Photo by Samantha Sophia on Unsplash

Other states are beginning to exhibit the California’s demographics and political organizing.

This is the fifth story in this series. Links to earlier stories can be found below.

California is thought of as reliably Blue, the Left Coast of America. But it wasn’t always. The state gave the nation Richard Nixon and Ronald Reagan. The John Birch Society thrived in its sun, and some of the state’s most influential families bankrolled it. In the 1990s, voters passed a series of anti-immigrant, race-baiting ballot propositions amid language that mirrors that used by Donald Trump today.

It is said that California turned Blue because Californians turned brown and, certainly, rise of a new citizenry…

CTKerchner photo

It isn’t, but the grassroots organizing experience in California’s traditionally conservative counties provide a powerful counter-example of progressive politics.

There are three earlier stories in this series. Links can be found at the bottom of this story.

In California, the 2018 midterm election was a watershed. Voters flipped seven U.S. House of Representatives seats from Red to Blue, and this occurred in territory that has been considered the Republican heartland.

Called the “Fishhook”, a set of counties beginning with Orange County, where GOP icon Dana Rohrabacher and three others lost what were once safe seats, extending down through San Diego and bowing back through what is known as the Inland Empire, long the seed bed for right-wing ideas. …

Photo by Element5 Digital on Unsplash

Civic engagement is the gateway to voting. From San Bernardino to Stockton, organizers help people give voice to issues from housing to policing.

In the 2018 midterm elections, Californians in traditionally Republican areas flipped seven U.S. House of Representative seats from Red to Blue. Known as the Fishhook, the area starts in Orange County. Then it bows through San Diego, before turning upward into the Inland Empire east of Los Angeles connecting to a long shank up through the Central Valley from Bakersfield to Stockton. For much of the past quarter century, Republicans controlled the state because they could muster enough votes in these counties to counteract Democratic majorities in Los Angeles and the San Francisco Bay area counties.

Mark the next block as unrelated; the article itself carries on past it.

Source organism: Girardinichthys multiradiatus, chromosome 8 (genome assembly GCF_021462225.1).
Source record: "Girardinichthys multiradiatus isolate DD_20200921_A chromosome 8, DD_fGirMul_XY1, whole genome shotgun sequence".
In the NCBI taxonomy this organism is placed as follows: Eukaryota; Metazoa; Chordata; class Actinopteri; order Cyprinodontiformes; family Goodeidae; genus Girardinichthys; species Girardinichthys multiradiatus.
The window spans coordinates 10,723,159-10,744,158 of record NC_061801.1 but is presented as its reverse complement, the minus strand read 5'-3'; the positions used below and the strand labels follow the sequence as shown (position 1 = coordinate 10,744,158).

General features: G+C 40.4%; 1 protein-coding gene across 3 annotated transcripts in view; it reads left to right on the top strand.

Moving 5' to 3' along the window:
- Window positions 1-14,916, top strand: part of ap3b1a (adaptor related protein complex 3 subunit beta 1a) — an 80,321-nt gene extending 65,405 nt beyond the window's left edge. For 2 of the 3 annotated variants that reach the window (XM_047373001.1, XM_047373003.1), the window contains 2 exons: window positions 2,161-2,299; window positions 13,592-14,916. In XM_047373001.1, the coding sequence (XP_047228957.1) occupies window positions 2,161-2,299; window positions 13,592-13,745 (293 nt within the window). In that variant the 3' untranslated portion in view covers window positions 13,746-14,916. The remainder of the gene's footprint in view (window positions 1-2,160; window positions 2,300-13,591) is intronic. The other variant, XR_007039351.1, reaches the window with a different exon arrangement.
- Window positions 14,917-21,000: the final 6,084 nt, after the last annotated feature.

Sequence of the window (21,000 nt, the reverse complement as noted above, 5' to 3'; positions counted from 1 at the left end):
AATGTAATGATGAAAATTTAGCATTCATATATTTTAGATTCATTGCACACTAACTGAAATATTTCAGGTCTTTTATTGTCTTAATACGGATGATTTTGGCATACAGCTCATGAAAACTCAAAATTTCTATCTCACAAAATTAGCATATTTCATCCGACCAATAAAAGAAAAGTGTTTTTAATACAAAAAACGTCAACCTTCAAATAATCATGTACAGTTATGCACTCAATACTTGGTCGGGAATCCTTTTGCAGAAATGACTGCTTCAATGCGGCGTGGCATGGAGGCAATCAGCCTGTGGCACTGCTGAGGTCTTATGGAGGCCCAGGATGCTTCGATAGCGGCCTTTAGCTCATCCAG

Changing demographics partly explain…

In the 2018 midterm election, seven U.S. House of Representatives seats flipped from Red to Blue. (Map created by Claremont Graduate University Advanced GIS Laboratory.)

Anthony Thigpenn and California Calls provide a case study in how Integrated Voter Engagement creates trusted messengers for issues and elections.

It is said that California turned Blue because Californians turned brown. A Republican Party that wraps itself in a cloak of White Christian Nationalism and suppression of voting by people of color is not likely to have a long future in a state where non-Hispanic white folks are in the minority. But changing population does not equate to political change directly. If that were the case, Texas and Florida would have already turned Blue.

Some commentators list resistance to Trump and Trumpism as an explanation. There is resistance to be sure. At last count, California had sued or counter-sued the…

The Fishhook starts in Orange County, bows through the Inland Empire and extends through the Central Valley. (Map created by Claremont Graduate University Advanced Geographic Information Systems Laboratory.)

Democracy begins at home, not in Washington or Sacramento: action before voting.

On a cold and cloudy day in October 1993, they tried to kick Maria Brenes out of school. The story of her exclusion from school nearly three decades ago, her refusal to leave, and the arc of her political life since explain a lot about California politics.

Since Maria was in high school, California politics flipped from Red to Blue and the state is known for its resistance to Trumpism. Yet, the underlying story of the state’s political change is wrongly understood as simply a Blue Wave or a Brown Tide. It’s more accurately a “politics is hard” story, that…

Charles Taylor Kerchner

An emeritus professor at Claremont Graduate University writing about politics, policy, and education

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